I don't have a reply to your response at this time, but I think that there is an unresolved issue. So let me raise it here.

I think that we should really distinguish between three types of consequence: metaphysical consequence, semantic consequence, and syntactic consequence. Non-supervaluationists, at least, can roughly state what these three types of consequence are supposed to amount to as follows:

-Statement P is a metaphysical consequence of set S of statements iff necessarily, if all the members of S are true, then P is true.

-P is a semantic consequence of S iff necessarily, there is no interpretation I of the non-logical constants in the members of S and in P under which all the members of S are true but P is false. (NOTE: "Interpretation" is being used here in a different sense than it is used by supervaluationists.)

-P is a syntactic consequence of S iff there is a finite proof from the members of S to P that uses only acceptable inference rules.

Now I take it that the distinction you make between "semantic consequence" and "provability" is roughly equivalent to my distinction between metaphysical consequence and syntactic consequence. (Though, of course, you gave a supervaluationist gloss on metaphysical consequence.)

Here's the relevance of all this. I'm no expert on Godel's incompleteness theorem, but I would have thought that if it is true, then there are some arithmetical statements that are not semantic consequences (in my sense) of the arithmetical axioms. Assuming this is so (which it may not be) here's what I'm wondering: Is there a supervaluationist-friendly account of semantic consequence? (Does the account above work, for instance? I'm really not sure, but I haven't thought about it too hard.) Is the conjunction of this account with the view you propose about arithmetic consistent with the claim that there are some arithmetical statements that are not semantic consequences of the arithmetical axioms?

Just to make myself entirely clear, I don't have any idea what the answers to these questions are, since I haven't yet made any attempt to answer them myself. I just thought I'd get the issues out there.

Hi Joshua,

Old post - and topic - but I'm curious what you think.

'2+2=4' expresses a necessary truth. On this view, though, I'm worried that it won't be.

Given this sort of semantics, it looks like it will be indeterminate which proposition the sentence '2+2=4' expresses. Given one way of making precise the relevant expressions, it will express a proposition with Julius Caesar as a constituent. Given another, it won't.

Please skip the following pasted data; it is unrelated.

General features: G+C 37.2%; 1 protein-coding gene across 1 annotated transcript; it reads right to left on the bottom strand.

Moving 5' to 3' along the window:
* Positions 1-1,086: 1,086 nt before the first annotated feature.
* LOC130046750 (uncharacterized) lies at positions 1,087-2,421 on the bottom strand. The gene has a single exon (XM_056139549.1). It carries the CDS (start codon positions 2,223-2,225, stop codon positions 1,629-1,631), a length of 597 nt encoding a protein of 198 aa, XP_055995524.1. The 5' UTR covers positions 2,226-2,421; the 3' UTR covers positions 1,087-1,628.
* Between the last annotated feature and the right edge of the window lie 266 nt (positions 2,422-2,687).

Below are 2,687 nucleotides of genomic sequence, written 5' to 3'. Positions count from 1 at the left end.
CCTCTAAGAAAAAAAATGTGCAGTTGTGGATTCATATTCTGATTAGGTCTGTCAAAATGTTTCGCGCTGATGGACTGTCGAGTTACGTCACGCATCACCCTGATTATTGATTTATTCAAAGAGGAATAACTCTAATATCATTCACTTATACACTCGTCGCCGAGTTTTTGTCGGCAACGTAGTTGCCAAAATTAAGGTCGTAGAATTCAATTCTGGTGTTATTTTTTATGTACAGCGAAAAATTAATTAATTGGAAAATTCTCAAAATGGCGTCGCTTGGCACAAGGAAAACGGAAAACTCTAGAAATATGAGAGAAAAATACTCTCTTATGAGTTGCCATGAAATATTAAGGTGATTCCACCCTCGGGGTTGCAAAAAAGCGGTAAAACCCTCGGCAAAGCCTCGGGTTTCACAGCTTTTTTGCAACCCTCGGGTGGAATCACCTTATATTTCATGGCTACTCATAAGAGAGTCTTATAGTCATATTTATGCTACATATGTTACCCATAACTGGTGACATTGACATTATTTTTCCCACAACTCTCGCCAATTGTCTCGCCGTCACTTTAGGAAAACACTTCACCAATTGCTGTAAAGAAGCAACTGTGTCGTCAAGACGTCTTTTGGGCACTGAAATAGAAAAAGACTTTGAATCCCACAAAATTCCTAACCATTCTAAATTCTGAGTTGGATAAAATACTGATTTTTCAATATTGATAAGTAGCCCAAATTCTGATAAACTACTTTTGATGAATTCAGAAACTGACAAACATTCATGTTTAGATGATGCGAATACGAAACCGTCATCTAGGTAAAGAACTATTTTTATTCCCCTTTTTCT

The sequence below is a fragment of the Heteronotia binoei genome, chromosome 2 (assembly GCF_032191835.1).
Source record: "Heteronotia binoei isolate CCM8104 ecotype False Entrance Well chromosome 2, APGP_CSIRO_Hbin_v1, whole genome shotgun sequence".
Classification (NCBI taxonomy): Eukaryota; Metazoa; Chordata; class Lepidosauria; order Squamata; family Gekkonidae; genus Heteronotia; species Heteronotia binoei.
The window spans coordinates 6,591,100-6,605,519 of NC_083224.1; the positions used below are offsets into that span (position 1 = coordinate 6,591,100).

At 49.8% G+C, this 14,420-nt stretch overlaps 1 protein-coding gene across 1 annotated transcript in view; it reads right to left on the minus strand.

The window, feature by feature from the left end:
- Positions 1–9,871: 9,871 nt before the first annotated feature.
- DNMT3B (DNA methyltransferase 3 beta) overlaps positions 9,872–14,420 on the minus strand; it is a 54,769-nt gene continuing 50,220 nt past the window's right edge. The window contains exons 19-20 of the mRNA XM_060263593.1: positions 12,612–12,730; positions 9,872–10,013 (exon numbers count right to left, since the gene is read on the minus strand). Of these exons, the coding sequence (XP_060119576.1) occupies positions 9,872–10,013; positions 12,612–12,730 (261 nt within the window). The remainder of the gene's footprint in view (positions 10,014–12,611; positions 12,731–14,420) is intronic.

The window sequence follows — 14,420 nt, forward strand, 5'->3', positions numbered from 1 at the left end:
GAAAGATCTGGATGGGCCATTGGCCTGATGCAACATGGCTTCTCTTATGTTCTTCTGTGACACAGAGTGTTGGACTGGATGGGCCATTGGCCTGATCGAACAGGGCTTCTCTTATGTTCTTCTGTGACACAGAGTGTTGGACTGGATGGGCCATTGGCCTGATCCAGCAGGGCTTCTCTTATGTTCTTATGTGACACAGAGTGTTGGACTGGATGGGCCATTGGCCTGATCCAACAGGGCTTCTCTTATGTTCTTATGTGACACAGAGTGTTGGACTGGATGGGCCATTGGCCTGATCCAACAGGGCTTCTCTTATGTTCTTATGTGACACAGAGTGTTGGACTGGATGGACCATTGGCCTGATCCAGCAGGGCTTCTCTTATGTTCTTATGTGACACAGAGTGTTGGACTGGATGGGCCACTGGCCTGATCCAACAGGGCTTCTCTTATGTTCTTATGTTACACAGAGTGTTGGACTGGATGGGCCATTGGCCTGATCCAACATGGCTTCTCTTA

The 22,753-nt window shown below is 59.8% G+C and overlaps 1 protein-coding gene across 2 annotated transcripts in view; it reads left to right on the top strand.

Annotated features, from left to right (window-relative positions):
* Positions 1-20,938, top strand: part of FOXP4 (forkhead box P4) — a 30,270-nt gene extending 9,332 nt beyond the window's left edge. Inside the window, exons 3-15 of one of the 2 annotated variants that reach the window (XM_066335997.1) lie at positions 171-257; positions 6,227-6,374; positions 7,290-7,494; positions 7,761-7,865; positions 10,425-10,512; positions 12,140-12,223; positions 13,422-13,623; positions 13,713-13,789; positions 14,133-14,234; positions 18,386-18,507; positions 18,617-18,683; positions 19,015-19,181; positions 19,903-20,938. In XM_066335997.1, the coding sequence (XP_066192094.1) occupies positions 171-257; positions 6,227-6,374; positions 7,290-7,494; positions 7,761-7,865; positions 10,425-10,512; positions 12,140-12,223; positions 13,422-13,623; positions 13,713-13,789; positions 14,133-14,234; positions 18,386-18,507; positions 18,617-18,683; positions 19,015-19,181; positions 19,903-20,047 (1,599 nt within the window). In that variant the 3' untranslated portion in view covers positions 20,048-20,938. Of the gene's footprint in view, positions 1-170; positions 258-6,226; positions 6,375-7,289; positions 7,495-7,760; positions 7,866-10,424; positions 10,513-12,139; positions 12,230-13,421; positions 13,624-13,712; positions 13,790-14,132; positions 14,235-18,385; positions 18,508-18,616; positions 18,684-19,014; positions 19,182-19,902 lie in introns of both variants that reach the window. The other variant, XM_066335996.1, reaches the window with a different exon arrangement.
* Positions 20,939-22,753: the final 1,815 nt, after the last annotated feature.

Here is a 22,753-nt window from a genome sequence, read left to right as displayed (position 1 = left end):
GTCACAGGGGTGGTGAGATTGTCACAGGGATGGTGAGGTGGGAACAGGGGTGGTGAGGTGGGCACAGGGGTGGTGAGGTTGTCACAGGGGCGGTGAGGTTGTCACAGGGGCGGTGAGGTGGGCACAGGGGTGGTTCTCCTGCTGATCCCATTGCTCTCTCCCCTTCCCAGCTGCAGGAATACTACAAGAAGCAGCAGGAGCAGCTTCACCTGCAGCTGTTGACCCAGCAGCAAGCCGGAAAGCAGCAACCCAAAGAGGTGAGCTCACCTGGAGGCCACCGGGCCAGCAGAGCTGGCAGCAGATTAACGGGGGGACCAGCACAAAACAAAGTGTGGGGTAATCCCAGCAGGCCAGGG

What do we say about whether a sentence, s, expresses a necessary truth when it is indeterminate which of a number of propositions it expresses?

I can see two options:

(1) s expresses a necessary truth just in case, for any legitimate way of making s precise, s expresse s a necessarily true proposition.

(2) s expresses a necessary truth just in case, necessarily, for any legitimate way of making s precise, s expresses a truth.

If (1) is correct, then '2+2=4' won't express a necessary truth. On one legitimate precisification of that sentence, it expresses a proposition with JC as a constituent. But, JC is a contingent thing. So, in worlds at which JC doesn't exist, the relevant proposition is false (or, not-true (we might deny this, I guess)).

If (2) is correct, then I'm less sure what to say. Is it necessarily true that, for any legitimate way of making '2+2=4' precise, it would express a truth? I'm not sure why we should think so. If things had been sufficiently different (with, for instance, our linguistic practices), ways of making that sentence precise which are actually illegitimate would have been legitimate. Some of those ways, it seems, may be ways in which s turns out false.

If that's right, then, if (2) is right, '2+2=4' does not express a necessary truth. (Nor, I think, does any sentence which is indeterminate in this way.)

Andrew,

I guess I prefer the second of your two options. but, I'm not sure why we should have to say that

"If things had been sufficiently different (with, for instance, our linguistic practices), ways of making that sentence precise which are actually illegitimate would have been legitimate."

I wonder if things had been sufficiently different if the words would have been the same words that we are actually using. If they would be different words, then we shouldn't care about making those words precise when determining the truth value of our mathematical sentences. But, I really don't know about this response.

There might be other options available though. Consider this option:

(3) S expresses a necessary truth just in case for some way of making the terms of S precise, S expresses a necessary truth.

That one doesn't seem to have the problems of (1). Alternatively, we might say that necessity is a gerrymandered concept. Perhaps, mathematical sentences are necessary in different ways than other statements. Perhaps what makes mathematical sentences necessary is that they express a truth on every legitimate precisification.

Finally, we might just be conventionalists about necessity. We just have the appropriate conventions for treating mathematical statements as necessarily truths.